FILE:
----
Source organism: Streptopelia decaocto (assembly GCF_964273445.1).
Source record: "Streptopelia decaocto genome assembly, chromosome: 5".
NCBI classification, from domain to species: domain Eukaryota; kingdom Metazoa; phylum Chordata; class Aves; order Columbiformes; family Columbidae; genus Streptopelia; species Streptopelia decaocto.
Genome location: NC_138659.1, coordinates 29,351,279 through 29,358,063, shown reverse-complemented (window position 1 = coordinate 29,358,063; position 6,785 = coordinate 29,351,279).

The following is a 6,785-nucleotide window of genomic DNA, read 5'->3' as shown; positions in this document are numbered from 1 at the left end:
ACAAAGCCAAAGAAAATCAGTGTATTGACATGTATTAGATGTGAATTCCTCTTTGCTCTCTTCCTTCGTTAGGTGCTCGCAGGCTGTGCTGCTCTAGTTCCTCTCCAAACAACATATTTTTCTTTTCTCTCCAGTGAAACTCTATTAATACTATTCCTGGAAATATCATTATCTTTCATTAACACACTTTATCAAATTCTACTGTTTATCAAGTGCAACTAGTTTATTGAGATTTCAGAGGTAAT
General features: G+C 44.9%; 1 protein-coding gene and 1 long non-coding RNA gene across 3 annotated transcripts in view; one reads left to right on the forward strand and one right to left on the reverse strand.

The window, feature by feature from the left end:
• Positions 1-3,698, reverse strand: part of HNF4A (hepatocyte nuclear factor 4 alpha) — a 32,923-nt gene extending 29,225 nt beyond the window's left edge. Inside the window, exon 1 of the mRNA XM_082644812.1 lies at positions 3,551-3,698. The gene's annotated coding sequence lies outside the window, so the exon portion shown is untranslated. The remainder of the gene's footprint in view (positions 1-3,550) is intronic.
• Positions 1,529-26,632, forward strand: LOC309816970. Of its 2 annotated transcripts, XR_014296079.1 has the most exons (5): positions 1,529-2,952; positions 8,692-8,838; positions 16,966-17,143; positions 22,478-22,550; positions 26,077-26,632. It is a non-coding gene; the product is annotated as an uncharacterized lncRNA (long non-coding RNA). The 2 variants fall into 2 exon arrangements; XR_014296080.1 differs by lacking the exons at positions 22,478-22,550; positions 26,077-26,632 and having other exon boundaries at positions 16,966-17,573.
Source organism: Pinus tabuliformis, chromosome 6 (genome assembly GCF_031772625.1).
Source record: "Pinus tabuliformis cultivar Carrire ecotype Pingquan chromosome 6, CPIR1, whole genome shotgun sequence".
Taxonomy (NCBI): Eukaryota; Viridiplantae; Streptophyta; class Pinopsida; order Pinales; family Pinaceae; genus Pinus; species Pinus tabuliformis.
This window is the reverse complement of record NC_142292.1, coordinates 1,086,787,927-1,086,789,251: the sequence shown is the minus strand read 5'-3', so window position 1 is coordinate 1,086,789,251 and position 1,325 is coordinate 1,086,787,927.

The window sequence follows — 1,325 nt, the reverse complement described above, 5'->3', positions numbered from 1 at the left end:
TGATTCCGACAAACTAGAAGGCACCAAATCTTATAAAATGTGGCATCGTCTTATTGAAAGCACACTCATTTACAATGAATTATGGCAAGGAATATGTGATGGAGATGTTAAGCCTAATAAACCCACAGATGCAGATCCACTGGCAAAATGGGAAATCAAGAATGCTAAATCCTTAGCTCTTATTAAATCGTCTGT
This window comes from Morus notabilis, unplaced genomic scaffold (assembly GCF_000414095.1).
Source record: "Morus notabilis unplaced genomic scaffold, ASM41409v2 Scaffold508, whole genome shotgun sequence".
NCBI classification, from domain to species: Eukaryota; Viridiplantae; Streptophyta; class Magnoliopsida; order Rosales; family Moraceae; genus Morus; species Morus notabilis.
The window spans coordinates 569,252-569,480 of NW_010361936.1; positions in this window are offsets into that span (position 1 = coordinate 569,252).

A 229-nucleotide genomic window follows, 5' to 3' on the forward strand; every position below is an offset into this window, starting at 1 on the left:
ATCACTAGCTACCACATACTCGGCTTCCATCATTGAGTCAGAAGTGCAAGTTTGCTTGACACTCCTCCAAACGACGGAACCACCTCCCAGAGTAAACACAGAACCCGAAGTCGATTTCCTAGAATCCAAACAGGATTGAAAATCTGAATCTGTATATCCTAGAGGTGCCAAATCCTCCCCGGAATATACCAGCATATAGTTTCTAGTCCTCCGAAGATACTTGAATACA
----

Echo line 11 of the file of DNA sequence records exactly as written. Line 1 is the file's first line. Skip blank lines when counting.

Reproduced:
Source organism: Pinus tabuliformis, chromosome 6 (genome assembly GCF_031772625.1).